It is a pleasure to be here today and be part of such a distinguished panel. What I’d like to do in the time allotted is to share some thoughts on the influence of technology on learning in high schools. But first let me make clear what I’m talking about. The technology that is shaping our future and our children’s is not, as many assume, the computer. These machines have been with us for decades and now, with their advanced multimedia capability, they deserve considerable credit for enhancing learning among people of all ages. But I propose that there is an even greater technology on the rise.
I am speaking about the new and emerging forms of interactive communications, such as the Internet, that allow us to capitalize on our greatest learning resource -? the minds of people all over the globe. We are just beginning to experience the impact of this connection of people to people, and can only guess how transforming its effects will be in the coming years. I also contend, however, that if we make the right choices now, we can substantially change for the better how we and our children learn, and more important, how the young people of today and generations to come are taught to learn.
To succeed at that task requires a concerted and coordinated effort -? a partnership if you will -? among our families, schools, youth organizations, and communities say that because I am mindful that technology itself is never the reason things change. Rather, it is how people choose to apply technology and whether they make wise decisions and address real needs that makes the difference in the long. There is a quote learned and here I quote: The real power of interactive communications is people as the ultimate source of knowledge.
It is not the computers, the physical mass of wires, the complex of networks or the vast databases of information. Rather, it is people and their knowledge, relationships, insights, and spirit freely passed from one to another that engender the “magic” the Internet is making possible. Today, of this interconnected world that the fundamental question is whether we will share this “magic” with everyone , or only a privileged few. The answer depends on the decisions we aka and the actions we take from this moment on.
We must come to understand that access to the Internet needs to be a reality for all our citizens, that the free and unrestricted flow of information and the ready availability of computers for everyone are not simply matters of “technology. ” They are, in fact, one of the vital keys that will either open or lock the doors of opportunity for our children and ourselves. It is within our power to determine whether this generation is to experience the rewards of silverberry, a higher quality of fife, and a renewed sense of community that derive from an interactive sharing of information and knowledge.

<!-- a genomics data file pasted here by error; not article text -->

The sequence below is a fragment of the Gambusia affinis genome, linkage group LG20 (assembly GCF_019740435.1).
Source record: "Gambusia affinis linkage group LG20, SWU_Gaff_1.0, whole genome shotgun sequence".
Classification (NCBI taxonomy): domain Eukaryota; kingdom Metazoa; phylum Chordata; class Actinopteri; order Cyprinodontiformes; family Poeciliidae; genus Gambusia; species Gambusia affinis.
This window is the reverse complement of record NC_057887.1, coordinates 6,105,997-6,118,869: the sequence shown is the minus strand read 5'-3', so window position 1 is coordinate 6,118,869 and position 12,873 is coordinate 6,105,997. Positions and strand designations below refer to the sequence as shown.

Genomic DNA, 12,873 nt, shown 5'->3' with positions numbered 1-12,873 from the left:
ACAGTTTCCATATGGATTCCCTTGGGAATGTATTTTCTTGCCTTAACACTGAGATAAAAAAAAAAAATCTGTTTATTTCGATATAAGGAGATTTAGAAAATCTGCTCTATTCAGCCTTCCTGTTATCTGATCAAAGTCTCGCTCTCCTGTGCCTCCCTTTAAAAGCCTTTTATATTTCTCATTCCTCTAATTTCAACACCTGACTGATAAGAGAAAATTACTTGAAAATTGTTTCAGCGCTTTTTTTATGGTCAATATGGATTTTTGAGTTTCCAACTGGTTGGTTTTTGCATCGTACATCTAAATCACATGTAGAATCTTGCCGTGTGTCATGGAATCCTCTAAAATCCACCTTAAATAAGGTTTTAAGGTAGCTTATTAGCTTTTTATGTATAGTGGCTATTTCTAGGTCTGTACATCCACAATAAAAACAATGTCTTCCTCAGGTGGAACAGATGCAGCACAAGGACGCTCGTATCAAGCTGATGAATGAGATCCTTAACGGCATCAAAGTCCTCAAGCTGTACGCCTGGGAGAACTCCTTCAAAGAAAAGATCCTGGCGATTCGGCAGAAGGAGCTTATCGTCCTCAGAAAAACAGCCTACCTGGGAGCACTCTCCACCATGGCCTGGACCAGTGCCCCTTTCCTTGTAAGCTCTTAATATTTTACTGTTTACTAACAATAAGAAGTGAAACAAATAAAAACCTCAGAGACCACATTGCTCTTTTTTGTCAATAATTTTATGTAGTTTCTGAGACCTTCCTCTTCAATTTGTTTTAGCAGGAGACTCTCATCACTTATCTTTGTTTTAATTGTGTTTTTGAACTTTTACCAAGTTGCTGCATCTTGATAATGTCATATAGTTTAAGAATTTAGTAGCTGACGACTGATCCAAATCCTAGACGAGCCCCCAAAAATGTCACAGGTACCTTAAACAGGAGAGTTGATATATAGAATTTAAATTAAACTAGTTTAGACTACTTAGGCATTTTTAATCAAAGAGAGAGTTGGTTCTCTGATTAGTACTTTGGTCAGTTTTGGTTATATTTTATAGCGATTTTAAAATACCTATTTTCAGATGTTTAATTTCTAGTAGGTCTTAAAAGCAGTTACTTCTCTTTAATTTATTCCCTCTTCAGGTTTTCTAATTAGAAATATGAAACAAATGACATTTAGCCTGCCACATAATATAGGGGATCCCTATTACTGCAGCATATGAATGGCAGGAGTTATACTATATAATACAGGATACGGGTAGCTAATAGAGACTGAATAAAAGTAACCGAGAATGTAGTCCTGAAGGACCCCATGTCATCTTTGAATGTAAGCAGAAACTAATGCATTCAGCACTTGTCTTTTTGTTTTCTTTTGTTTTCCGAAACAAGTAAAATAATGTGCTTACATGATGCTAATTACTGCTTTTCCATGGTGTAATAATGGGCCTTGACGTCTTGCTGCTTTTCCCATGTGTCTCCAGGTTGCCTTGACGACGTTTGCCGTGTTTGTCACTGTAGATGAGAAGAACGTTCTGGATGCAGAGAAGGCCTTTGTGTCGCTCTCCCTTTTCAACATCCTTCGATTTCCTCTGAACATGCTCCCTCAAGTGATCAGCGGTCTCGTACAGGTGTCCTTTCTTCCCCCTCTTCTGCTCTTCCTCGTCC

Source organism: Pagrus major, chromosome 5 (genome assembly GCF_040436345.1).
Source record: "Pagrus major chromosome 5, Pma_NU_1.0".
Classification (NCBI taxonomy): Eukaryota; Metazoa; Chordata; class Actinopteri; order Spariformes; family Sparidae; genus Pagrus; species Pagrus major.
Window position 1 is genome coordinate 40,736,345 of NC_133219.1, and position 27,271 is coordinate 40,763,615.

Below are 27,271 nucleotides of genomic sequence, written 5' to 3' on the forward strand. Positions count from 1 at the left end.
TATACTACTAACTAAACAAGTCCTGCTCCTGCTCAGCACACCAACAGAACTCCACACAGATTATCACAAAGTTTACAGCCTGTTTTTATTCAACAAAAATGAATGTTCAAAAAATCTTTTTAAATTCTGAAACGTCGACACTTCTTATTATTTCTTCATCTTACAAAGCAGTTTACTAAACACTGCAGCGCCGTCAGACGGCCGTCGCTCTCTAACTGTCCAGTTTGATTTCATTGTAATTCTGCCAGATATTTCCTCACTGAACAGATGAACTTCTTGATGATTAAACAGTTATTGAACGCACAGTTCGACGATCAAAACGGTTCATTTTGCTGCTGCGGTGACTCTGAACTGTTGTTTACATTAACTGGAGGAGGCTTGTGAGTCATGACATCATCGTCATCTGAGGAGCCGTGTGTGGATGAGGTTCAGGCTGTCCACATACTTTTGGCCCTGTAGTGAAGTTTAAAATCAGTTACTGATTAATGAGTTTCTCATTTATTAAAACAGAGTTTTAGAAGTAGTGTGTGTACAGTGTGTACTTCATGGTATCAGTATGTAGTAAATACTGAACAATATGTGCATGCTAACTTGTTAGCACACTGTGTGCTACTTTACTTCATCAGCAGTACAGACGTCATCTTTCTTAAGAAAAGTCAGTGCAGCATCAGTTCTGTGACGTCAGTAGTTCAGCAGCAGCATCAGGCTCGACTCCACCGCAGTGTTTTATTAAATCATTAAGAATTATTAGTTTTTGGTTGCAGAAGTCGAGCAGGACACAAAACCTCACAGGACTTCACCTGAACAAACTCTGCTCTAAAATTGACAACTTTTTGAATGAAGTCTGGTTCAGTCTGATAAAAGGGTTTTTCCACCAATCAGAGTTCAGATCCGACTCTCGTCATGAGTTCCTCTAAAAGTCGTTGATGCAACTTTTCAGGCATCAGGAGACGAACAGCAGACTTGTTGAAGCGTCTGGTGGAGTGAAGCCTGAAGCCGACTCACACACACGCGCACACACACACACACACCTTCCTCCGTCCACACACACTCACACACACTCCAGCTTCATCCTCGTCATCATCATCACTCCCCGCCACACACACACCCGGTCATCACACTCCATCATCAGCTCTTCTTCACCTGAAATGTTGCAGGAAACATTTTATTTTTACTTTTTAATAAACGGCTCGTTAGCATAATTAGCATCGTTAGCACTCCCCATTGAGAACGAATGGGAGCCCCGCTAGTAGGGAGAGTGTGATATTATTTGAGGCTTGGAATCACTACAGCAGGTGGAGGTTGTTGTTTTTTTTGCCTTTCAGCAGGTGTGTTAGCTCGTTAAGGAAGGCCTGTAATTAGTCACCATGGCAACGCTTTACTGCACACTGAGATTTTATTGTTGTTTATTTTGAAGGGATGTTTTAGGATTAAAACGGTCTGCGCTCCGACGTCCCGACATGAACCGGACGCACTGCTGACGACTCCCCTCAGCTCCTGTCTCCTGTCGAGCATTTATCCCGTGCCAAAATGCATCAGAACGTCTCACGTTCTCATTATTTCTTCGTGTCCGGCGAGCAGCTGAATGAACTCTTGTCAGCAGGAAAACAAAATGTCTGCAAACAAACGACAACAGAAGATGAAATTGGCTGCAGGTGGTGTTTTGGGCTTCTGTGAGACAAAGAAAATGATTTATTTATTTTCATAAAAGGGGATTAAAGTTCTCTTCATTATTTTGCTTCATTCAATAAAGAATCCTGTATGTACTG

If we make that leap, and ensure that every citizen has access to the Internet and the chance to learn the skills to apply these new technologies for personal advancement as well as the common good, America will make a successful transition to the millennium. If we fail, We may leave a legacy smaller than Our own inheritance. We can get Involved with the New Technologies. Make it a priority. I imagine that getting access to networked computers and finding opportunities for practice and training on the Internet may not be easy for many of you.
Investigate local community centers, nonprofit organizations, even corporations, who sometimes make space and courses available to the public. Or you might consider buying a recycled computer. Ask around. But don’t give up. Because once you have experienced what I’m talking about -? instant access to information you can use and people with shared interests you’ll begin to understand the power of this communications revolution. My friends experience demonstrate to me that, the Internet is a rueful tool for invigorating real communities, not just for building virtual ones.
Charlotte Web’s success in using communications technology to enrich the lives of an entire region, including the undeserved, so that everyone can participate more fully in community life, should inspire other cities and regions to embark on similar ventures. As a bright woman once told us, we need to ensure our children a head start in a difficult and forbidding world.